A hard but mediocre cop is assigned to escort a prostitute into custody from Las Vegas to Phoenix, so that she can testify in a mob trial. But a lot of people are literally betting that they won't make it into town alive.
A veteran cop, Murtaugh, is partnered with a young suicidal cop, Riggs. Both having one thing in common; hating working in pairs. Now they must learn to work with one another to stop a gang of drug smugglers.
Harry Callahan - or Dirty Harry as he is known from the previous four movies in this series - is investigating a strange betting game. A list of local celebrities has been handed out, and bets are being taken on who will be the first to die. Things start to get interesting when the name 'Harry Callahan' appears on the list. Written by
Colin Tinto <email@example.com>
During the final chase scene, Callahan and the bad guy are running down a wharf. In one view, Callahan is running through a column of steam. in the next cut, he is well beyond the steam, and the bad guy is running through it. Yet again, in the next cut, Callahan is exiting the column of steam. See more »
[with sheet of paper]
You know what this is, Callahan? It's a bill for a TV camera and lens. When I told you to stop wrecking our cars, I didn't mean go out and find something else to destroy!
They were interfering with an official investigation, Sir.
Don't give us that. Is this your idea of cooperation with the media?
Cooperation works two ways, Lieutenant.
Just what is it you have against reporters, Callahan?
Well some of them are just marvellous people. But others like to walk through a pile ...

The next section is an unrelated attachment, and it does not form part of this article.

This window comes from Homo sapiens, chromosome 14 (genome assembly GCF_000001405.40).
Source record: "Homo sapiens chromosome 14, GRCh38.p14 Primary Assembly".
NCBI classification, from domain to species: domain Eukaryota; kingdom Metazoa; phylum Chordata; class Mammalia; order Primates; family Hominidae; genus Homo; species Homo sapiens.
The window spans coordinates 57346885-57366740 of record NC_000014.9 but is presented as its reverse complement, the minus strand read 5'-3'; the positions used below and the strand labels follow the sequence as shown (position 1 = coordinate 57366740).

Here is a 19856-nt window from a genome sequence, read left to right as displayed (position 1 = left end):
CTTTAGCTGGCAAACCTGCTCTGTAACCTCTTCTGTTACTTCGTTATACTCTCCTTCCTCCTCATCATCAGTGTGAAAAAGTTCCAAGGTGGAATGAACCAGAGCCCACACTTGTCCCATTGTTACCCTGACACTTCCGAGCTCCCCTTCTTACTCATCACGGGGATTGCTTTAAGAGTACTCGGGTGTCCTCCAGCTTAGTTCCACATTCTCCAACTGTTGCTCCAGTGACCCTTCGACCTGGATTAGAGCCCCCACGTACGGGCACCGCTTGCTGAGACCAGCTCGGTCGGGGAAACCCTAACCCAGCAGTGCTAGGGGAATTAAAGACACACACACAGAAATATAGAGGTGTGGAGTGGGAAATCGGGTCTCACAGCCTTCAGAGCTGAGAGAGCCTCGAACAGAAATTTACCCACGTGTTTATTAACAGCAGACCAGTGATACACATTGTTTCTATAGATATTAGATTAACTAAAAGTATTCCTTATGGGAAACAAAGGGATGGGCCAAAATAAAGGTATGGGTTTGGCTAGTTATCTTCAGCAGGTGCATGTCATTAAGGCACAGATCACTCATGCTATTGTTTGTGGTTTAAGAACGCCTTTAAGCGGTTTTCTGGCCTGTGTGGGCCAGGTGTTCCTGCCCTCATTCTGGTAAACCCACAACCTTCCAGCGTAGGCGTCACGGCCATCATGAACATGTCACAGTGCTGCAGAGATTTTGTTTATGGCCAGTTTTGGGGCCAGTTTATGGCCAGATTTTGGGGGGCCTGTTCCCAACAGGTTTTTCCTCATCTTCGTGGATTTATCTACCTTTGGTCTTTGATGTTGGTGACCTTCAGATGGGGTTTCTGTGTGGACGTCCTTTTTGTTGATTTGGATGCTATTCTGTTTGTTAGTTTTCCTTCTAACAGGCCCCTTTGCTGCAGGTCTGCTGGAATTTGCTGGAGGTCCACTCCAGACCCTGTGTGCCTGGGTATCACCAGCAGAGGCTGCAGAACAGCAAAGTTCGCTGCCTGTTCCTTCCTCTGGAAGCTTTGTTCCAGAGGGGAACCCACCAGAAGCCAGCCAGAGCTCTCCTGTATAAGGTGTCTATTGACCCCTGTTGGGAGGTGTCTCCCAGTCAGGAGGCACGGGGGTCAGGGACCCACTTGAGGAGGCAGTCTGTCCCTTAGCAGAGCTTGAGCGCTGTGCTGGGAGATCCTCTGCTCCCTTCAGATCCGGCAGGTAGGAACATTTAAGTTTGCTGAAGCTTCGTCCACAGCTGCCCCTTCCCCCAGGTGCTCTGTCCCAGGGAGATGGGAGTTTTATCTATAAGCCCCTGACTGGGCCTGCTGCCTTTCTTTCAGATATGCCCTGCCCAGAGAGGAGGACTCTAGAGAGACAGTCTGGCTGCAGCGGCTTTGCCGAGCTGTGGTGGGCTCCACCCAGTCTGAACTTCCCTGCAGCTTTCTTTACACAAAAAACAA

[...] See more »
Tough San Fransisco cop "Dirty" Harry Callahan (Eastwood) is on the trail of a psychopathic killer who is obsessed with the works of British horror film director Peter Swan (Liam Neeson). Swan has developed a macabre but harmless game called "The Dead Pool", in which he drew up a list of local celebrities whom he believed would all die in nasty seemingly accidental ways. These include his harshest film critic Molly Fisher (Ronnie Claire-Edwards), drug addict rockstar Johnny Squares (Jim Carrey) and Inspector Callahan himself. The demented film buff proceeds to murder the people on the list one by one in horrific ways which correspond to Swan's movies. Callahan finds himself not only tracking down this crased psychotic, but also has to contend with various attempts on his life organised by a disgruntled crime boss whom Callahan put away and a new colleague, a Chinese American karate expert called Inspector Al Quan (Evan C Kim).
THE DEAD POOL is Eastwood's fifth and final incarnation as Dirty Harry to date. The series always reworked the seemingly routine premise of Callahan's unorthodox approach to police work, his dislike of workplace politics and his relationships with work colleagues. However, these are essential characteristics to the series no matter how much our film critics moan about them. A bit like how much the same old smutty seaside postcard humour is valuable to the Carry On films. If the filmmakers abandoned them they would lose out at the box office. THE DEAD POOL in itself has all the characteristics of it's predecessors and the action is plentiful and Eastwood is superb as always in one of his most famous roles. One of the best set-pieces involves a car chase through the streets of San Francisco with Callahan and Quan being chased by no other than a radio control car, only this is more than a harmless kid's toy, it's a bomb! The film is also memorable for featuring future stars Liam Neeson (who is excellent as the arrogant filmmaker) and Jim Carrey as the ill-fated rockstar before he went into making those overblown comedies like DUMB AND DUMBER.
15 of 18 people found this review helpful.
Was this review helpful to you?